Explore The south
Around 20km southeast of Tissamaharama lies the entrance to Yala National Park (properly known as Yala West or Ruhunu National Park), Sri Lanka’s most visited and most rewarding wildlife reserve. Yala covers an area of 1260 square kilometres, although four-fifths of this is designated a Strict Natural Reserve and closed to visitors. On the far side of the Strict Natural Reserve is Yala East National Park, which is only accessible via Arugam Bay. There’s no public transport to Yala, and you’re only allowed into the park in a vehicle, so you’ll have to hire a jeep.
The park’s dry-zone landscape is impressively wild and unspoilt, especially when viewed from the vantage points offered by the curious rock outcrops which dot the park. From these you can look out over a seemingly endless expanse of low scrub and trees dotted with brackish lakes next to the dune-covered coastline – particularly magical from Situlpahuwa. In addition, the park’s wildlife has its own distinctive charm, with huddles of colourful painted storks perched on the edge of lagoons between the supine shapes of dozing crocodiles; fan-tailed peacocks kicking up clouds of dust while monkeys chatter in the treetops; or the incongruously conjoined sight of elephants marching sedately through the bush while rabbits scamper through the undergrowth.Read More
Wildlife in Yala
Wildlife in Yala
Yala’s most famous residents are its leopards – the park boasts a higher concentration of these elusive felines than anywhere else in the world (block 1 of the park, the only section currently open to visitors, is thought to be home to around 60–70 animals) and sightings are reasonably common, though you’ll stand a much better chance if you spend a full day in the park, which allows you to reach less touristed areas. Leopards can be seen year round, though they might be slightly easier to spot during the latter part of the dry season, when the ground vegetation dies back. Adult leopards are mainly active from dusk until dawn. Most daytime leopard sightings are of cubs and sub-adults, who are dependent on their mother for food. These confident and carefree young animals can provide hours of viewing, often showing themselves to visitors in the same spot for several days running. Much more visible are the resident elephants, which can usually be seen on most trips, though they can be a bit easier to spot during the dry season (May–Aug), when they congregate around the park’s waterholes. Other resident mammals include sambar and spotted deer, wild boar, wild buffaloes, macaque and langur monkeys, sloth bears, jackals, mongooses, pangolins, porcupines, rabbits and (rare) wild cats, as well as plentiful crocodiles.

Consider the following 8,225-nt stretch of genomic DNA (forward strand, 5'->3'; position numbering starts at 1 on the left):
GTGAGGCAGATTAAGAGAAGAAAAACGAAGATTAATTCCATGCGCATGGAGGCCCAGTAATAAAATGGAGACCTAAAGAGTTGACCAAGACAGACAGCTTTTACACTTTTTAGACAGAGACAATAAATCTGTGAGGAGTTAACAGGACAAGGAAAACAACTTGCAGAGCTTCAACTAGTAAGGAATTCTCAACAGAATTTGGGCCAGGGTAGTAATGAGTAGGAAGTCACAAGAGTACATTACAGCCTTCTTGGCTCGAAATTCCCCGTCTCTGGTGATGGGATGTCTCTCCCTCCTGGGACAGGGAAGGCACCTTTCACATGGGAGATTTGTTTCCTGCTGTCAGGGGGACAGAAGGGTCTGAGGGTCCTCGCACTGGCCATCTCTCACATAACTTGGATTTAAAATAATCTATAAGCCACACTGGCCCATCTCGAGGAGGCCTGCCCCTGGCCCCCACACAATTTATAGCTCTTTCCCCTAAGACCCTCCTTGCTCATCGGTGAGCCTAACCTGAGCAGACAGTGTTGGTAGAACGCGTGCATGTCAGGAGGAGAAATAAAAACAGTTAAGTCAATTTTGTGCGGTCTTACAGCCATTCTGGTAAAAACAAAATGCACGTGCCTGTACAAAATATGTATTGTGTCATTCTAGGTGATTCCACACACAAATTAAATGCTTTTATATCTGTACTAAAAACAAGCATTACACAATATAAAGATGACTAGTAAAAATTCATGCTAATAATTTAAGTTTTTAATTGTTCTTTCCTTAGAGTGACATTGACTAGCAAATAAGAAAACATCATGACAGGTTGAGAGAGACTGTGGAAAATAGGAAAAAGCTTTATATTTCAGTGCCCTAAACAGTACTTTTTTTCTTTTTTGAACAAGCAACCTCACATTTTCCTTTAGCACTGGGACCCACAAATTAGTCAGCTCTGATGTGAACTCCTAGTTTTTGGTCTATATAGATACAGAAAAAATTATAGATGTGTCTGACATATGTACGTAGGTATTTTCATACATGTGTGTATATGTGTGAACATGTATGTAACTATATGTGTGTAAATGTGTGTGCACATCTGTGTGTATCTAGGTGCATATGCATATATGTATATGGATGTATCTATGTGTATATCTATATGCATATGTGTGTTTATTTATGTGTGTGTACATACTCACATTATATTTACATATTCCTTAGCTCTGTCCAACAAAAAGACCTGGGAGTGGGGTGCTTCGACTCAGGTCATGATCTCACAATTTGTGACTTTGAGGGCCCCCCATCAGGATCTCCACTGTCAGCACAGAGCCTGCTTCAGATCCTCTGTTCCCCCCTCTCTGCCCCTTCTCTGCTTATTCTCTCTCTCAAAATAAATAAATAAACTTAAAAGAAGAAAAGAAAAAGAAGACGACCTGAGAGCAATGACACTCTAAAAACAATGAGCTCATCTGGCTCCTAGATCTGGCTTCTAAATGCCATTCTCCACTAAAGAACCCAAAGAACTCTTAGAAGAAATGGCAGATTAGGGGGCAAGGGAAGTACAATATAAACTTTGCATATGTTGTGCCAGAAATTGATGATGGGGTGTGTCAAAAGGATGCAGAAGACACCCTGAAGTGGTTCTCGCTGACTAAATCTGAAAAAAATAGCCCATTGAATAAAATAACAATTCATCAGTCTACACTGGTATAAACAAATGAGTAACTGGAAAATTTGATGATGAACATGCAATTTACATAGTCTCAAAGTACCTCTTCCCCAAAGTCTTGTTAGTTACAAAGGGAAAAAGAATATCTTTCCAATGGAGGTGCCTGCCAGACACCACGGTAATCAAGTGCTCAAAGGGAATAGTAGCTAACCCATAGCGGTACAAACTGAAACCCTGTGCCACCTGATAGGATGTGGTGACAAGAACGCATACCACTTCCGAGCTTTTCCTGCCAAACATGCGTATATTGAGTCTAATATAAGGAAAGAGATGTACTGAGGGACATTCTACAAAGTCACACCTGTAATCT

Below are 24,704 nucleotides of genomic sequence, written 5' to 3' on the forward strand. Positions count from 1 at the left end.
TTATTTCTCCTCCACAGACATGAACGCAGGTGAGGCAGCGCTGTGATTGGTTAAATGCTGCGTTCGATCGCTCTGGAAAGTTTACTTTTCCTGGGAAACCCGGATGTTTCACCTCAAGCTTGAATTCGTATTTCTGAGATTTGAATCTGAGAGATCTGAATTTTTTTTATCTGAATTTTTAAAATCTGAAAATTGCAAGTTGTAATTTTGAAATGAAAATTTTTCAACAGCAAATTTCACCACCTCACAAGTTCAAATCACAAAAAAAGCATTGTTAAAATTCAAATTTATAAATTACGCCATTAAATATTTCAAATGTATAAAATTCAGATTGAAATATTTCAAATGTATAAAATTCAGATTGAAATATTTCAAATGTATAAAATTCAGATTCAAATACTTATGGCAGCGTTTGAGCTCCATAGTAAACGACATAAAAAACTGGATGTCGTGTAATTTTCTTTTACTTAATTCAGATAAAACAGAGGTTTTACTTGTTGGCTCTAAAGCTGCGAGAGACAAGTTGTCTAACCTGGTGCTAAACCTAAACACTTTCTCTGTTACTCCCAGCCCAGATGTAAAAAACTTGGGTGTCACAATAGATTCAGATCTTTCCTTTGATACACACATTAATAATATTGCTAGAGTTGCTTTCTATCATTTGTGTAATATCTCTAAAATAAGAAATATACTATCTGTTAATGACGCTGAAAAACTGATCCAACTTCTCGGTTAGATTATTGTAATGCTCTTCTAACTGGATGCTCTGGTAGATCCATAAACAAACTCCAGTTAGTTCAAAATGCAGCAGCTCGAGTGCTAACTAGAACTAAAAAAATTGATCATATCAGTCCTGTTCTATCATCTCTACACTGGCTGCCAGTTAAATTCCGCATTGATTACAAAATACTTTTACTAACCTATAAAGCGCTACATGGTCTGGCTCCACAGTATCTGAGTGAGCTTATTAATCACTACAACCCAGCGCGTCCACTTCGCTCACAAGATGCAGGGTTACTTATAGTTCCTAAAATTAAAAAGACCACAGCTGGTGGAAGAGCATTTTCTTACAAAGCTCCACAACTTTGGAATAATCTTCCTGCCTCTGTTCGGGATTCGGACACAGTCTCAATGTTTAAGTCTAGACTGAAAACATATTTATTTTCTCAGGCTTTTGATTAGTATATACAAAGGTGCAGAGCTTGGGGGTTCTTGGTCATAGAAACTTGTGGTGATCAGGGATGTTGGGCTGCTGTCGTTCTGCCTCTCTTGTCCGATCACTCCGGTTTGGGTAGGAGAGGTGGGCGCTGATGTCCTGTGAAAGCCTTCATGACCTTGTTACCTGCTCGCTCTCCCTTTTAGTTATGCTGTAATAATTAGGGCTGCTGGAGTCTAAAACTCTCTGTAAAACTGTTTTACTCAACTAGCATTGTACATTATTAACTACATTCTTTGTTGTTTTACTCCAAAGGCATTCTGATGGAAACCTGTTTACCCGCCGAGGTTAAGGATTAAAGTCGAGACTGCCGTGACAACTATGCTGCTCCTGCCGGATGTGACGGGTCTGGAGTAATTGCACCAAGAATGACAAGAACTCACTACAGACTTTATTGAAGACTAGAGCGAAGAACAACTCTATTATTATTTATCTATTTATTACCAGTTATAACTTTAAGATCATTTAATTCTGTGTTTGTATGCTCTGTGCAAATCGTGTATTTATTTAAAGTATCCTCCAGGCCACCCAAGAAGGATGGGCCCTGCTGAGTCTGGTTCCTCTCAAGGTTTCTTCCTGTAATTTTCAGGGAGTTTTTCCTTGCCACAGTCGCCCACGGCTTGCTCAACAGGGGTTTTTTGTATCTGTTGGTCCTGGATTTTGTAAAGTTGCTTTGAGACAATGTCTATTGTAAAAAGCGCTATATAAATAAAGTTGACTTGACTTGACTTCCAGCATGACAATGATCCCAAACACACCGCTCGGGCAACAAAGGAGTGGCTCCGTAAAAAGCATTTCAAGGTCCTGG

Yala also offers outstanding birdwatching year round, although from October to March visitors have the added bonus of seeing thousands of migratory species arrive to escape the northern winter. Around 130 species have been recorded here. Peacocks are ubiquitous throughout the park, while you should also spot at least a couple of jungle fowl, a singularly inelegant, waddling creature, like a feral hen, which has been adopted as the national bird of Sri Lanka.